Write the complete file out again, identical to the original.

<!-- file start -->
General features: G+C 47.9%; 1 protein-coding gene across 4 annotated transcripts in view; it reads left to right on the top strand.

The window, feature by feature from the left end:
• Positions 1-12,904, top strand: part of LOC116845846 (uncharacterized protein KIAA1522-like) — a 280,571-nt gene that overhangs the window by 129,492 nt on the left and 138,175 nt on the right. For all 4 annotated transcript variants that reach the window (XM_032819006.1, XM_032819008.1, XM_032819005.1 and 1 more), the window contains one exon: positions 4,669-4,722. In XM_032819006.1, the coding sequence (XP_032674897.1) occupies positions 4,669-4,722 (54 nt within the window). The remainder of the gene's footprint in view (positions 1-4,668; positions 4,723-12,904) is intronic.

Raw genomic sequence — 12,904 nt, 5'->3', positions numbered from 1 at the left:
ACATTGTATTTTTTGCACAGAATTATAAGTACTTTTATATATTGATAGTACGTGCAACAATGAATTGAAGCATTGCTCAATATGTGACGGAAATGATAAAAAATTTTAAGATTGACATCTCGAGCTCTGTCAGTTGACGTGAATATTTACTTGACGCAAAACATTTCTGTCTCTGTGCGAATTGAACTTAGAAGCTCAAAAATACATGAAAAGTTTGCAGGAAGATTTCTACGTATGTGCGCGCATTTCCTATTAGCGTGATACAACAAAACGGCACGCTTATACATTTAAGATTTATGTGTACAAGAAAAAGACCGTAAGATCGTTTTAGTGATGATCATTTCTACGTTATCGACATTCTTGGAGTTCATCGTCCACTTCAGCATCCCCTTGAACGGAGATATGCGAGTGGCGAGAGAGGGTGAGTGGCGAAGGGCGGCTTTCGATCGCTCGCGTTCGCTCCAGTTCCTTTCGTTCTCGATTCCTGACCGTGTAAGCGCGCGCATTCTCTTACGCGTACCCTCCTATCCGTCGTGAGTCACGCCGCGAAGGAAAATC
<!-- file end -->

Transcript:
General features: G+C 47.9%; 1 protein-coding gene across 4 annotated transcripts in view; it reads left to right on the top strand.

The window, feature by feature from the left end:
• Positions 1-12,904, top strand: part of LOC116845846 (uncharacterized protein KIAA1522-like) — a 280,571-nt gene that overhangs the window by 129,492 nt on the left and 138,175 nt on the right. For all 4 annotated transcript variants that reach the window (XM_032819006.1, XM_032819008.1, XM_032819005.1 and 1 more), the window contains one exon: positions 4,669-4,722. In XM_032819006.1, the coding sequence (XP_032674897.1) occupies positions 4,669-4,722 (54 nt within the window). The remainder of the gene's footprint in view (positions 1-4,668; positions 4,723-12,904) is intronic.

Raw genomic sequence — 12,904 nt, 5'->3', positions numbered from 1 at the left:
ACATTGTATTTTTTGCACAGAATTATAAGTACTTTTATATATTGATAGTACGTGCAACAATGAATTGAAGCATTGCTCAATATGTGACGGAAATGATAAAAAATTTTAAGATTGACATCTCGAGCTCTGTCAGTTGACGTGAATATTTACTTGACGCAAAACATTTCTGTCTCTGTGCGAATTGAACTTAGAAGCTCAAAAATACATGAAAAGTTTGCAGGAAGATTTCTACGTATGTGCGCGCATTTCCTATTAGCGTGATACAACAAAACGGCACGCTTATACATTTAAGATTTATGTGTACAAGAAAAAGACCGTAAGATCGTTTTAGTGATGATCATTTCTACGTTATCGACATTCTTGGAGTTCATCGTCCACTTCAGCATCCCCTTGAACGGAGATATGCGAGTGGCGAGAGAGGGTGAGTGGCGAAGGGCGGCTTTCGATCGCTCGCGTTCGCTCCAGTTCCTTTCGTTCTCGATTCCTGACCGTGTAAGCGCGCGCATTCTCTTACGCGTACCCTCCTATCCGTCGTGAGTCACGCCGCGAAGGAAAATC